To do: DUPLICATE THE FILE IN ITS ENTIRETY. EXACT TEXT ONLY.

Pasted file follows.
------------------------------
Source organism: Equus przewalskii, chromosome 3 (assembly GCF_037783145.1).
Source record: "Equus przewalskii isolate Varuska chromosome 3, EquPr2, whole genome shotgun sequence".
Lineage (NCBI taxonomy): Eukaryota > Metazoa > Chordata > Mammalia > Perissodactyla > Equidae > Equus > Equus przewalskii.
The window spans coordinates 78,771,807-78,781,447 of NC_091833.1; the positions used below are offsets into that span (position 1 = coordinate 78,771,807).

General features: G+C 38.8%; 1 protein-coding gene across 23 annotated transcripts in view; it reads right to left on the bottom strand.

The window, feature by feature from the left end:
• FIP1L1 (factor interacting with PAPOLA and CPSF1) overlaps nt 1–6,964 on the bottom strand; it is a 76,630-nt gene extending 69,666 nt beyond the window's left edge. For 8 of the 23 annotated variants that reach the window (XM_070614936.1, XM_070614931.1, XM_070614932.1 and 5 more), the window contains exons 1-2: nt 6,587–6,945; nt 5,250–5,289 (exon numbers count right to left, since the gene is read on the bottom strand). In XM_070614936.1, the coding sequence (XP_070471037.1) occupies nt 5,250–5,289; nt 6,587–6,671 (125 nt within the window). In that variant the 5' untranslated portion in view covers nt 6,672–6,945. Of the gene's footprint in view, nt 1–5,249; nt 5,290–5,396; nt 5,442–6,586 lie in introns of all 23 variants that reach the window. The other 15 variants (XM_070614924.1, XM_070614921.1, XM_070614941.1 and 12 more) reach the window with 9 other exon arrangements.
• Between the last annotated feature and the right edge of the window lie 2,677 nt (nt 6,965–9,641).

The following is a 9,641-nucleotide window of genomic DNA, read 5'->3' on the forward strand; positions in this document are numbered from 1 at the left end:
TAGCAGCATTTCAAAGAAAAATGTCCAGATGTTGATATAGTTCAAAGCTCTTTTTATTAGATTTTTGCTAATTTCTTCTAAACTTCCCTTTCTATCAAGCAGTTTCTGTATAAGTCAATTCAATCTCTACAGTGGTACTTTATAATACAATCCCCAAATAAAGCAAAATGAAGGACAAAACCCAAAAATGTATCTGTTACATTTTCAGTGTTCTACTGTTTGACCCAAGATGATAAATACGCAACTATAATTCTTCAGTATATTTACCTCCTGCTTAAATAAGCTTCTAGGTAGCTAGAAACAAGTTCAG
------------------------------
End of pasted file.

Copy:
Source organism: Equus przewalskii, chromosome 3 (assembly GCF_037783145.1).
Source record: "Equus przewalskii isolate Varuska chromosome 3, EquPr2, whole genome shotgun sequence".
Lineage (NCBI taxonomy): Eukaryota > Metazoa > Chordata > Mammalia > Perissodactyla > Equidae > Equus > Equus przewalskii.
The window spans coordinates 78,771,807-78,781,447 of NC_091833.1; the positions used below are offsets into that span (position 1 = coordinate 78,771,807).

General features: G+C 38.8%; 1 protein-coding gene across 23 annotated transcripts in view; it reads right to left on the bottom strand.

The window, feature by feature from the left end:
• FIP1L1 (factor interacting with PAPOLA and CPSF1) overlaps nt 1–6,964 on the bottom strand; it is a 76,630-nt gene extending 69,666 nt beyond the window's left edge. For 8 of the 23 annotated variants that reach the window (XM_070614936.1, XM_070614931.1, XM_070614932.1 and 5 more), the window contains exons 1-2: nt 6,587–6,945; nt 5,250–5,289 (exon numbers count right to left, since the gene is read on the bottom strand). In XM_070614936.1, the coding sequence (XP_070471037.1) occupies nt 5,250–5,289; nt 6,587–6,671 (125 nt within the window). In that variant the 5' untranslated portion in view covers nt 6,672–6,945. Of the gene's footprint in view, nt 1–5,249; nt 5,290–5,396; nt 5,442–6,586 lie in introns of all 23 variants that reach the window. The other 15 variants (XM_070614924.1, XM_070614921.1, XM_070614941.1 and 12 more) reach the window with 9 other exon arrangements.
• Between the last annotated feature and the right edge of the window lie 2,677 nt (nt 6,965–9,641).

The following is a 9,641-nucleotide window of genomic DNA, read 5'->3' on the forward strand; positions in this document are numbered from 1 at the left end:
TAGCAGCATTTCAAAGAAAAATGTCCAGATGTTGATATAGTTCAAAGCTCTTTTTATTAGATTTTTGCTAATTTCTTCTAAACTTCCCTTTCTATCAAGCAGTTTCTGTATAAGTCAATTCAATCTCTACAGTGGTACTTTATAATACAATCCCCAAATAAAGCAAAATGAAGGACAAAACCCAAAAATGTATCTGTTACATTTTCAGTGTTCTACTGTTTGACCCAAGATGATAAATACGCAACTATAATTCTTCAGTATATTTACCTCCTGCTTAAATAAGCTTCTAGGTAGCTAGAAACAAGTTCAG